Library Journal
In a memoir/novel that is an orgy of overwritten self-indulgence, Grossinger, scion of the late Catskills resort hotel clan, chronicles his privileged but often unhappy life from his earliest memories to marriage and fatherhood. Private schools, a Park Avenue apartment, summer camps, and swaggering through vacations at Grossingers never quite compensate for growing up feeling unloved by a mother with numerous problems of her own. Years of childhood psychoanalysis led Grossinger into an appreciation of Freudian psychology and a lifelong interest in cultural anthropology, which resulted in his starting a college teaching career, the literary magazine Io, and his own publishing company. Grossinger's accounts of his childhood and adolescence are notable for their detailedone might say overly detailedhonesty. Readers who navigated the 1950s and 1960s at approximately the same age (Grossinger was born in 1944) will find themselves nodding in agreement as memories of their own experiences flood back. For comprehensive collections only.Nancy Pearl, Washington Ctr. for the Book, Seattle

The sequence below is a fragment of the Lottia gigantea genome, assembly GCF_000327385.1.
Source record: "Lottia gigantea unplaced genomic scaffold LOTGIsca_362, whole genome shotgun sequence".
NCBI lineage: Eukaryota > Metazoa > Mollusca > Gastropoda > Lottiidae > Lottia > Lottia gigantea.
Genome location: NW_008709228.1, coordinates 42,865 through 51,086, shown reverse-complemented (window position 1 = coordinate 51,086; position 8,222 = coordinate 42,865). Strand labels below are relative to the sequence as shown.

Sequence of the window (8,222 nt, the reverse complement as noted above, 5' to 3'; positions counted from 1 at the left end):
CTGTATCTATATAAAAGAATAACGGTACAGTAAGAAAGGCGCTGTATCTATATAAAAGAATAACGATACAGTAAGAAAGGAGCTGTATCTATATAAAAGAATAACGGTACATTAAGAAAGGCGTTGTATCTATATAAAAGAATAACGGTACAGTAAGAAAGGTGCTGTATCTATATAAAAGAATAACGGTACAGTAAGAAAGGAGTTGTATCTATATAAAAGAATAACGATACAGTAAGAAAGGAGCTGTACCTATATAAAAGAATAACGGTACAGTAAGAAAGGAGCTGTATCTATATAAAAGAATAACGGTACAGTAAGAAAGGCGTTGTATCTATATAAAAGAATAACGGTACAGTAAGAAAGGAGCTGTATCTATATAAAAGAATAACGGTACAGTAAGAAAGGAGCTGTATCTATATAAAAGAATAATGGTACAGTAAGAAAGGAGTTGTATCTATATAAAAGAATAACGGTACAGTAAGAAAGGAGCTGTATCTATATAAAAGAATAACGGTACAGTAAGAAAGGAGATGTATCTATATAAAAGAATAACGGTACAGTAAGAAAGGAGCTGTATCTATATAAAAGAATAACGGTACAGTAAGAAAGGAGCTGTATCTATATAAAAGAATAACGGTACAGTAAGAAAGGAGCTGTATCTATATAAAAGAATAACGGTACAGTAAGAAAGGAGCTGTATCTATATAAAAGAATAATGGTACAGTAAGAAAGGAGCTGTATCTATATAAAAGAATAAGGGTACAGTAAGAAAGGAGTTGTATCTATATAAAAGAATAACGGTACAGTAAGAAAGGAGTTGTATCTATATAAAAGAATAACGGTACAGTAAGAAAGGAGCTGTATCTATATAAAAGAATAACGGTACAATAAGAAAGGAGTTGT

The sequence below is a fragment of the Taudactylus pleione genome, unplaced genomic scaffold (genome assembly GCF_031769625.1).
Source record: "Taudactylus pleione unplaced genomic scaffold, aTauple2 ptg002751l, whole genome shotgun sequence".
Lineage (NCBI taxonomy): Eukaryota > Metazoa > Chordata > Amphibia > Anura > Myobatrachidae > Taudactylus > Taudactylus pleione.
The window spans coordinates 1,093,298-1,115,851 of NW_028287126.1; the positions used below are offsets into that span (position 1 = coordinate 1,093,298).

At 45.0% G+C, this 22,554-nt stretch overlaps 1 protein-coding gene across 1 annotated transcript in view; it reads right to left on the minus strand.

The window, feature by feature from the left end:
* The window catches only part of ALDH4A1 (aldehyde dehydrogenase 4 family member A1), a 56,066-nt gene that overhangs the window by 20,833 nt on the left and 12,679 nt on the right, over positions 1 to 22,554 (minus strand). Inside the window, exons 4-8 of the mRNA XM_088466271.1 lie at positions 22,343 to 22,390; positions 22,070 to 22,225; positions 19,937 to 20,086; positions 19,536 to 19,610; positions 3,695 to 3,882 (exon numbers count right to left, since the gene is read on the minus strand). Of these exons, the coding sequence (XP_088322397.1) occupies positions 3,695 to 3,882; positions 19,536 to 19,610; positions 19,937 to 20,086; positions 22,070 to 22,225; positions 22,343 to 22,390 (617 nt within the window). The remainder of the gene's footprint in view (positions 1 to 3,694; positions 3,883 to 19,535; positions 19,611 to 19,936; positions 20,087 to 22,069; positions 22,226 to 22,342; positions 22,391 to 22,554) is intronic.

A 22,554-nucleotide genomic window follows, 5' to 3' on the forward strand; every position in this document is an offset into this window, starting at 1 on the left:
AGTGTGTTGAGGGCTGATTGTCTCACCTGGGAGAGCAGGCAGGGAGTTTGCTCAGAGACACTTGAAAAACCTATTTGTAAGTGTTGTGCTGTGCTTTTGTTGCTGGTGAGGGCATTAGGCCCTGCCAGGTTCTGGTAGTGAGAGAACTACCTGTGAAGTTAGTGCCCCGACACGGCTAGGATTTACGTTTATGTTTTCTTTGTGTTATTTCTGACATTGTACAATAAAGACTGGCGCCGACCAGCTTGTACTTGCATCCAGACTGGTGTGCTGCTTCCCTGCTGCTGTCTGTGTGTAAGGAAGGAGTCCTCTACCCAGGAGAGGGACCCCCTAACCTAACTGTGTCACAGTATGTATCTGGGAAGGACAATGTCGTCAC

From the Publisher
"This is a strong, deeply moving book. I can't think of another example in which the details and particularities of childhood have been evoked so fully, with such painstaking care and precision."-Paul Auster, author"In this remarkably courageous and unsparing self-examination, Richard Grossinger explores the labyrinths of panic and fear that lay beneath the Paradise-like surface of a privileged childhood. Part magic, part myth, part dream, part prayer, New Moon is a liquid mirror that leads straight to the depths of the unconscious."-Mary Mackey, author

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Product Details

ISBN-13:
9781883319441
Publisher:
North Atlantic Books
Publication date:
05/28/1996
Pages:
598
Product dimensions:
6.20(w) x 9.10(h) x 1.60(d)

What People are saying about this

Mary Mackey
... Part magic, part myth, part dream, part prayer, New Moon ... leads straight to the depths of the unconscious.
— Mary Mackey, (author of The Year the Horses Came , The Horses at the Gate , Season of Shadows and The Dear Dance of Eros )
Ishmael Reed
... Richard Grossinger writes a brilliant novel about a young man's passage into adulthood. New Moon is a departure for the Jewish American novel, as well - no longer obsessed with old world issues, and not finding solace in the illusion of an American Promise Land.
— Ishmael Reed (author of Flight to Canada and Shrove-Tide in New Orleans )
Lethem
A memoir of baseball, high school, and Jewish New York in the 50's. New Moon is also a portrait of a defenseless consciousness uncovering itself in the world simulatenously. The spellbinding tales and terrifying intimacy of Richard Grossinger's book puts it, for me, in the company of Frederick Exley's A Fan's Notes and Annie Dillard's An American Childhood . An unforgettable reading experience.
— Jonathan Lethem, (author of Gun, with Ocassional Music and Amnesia Moon )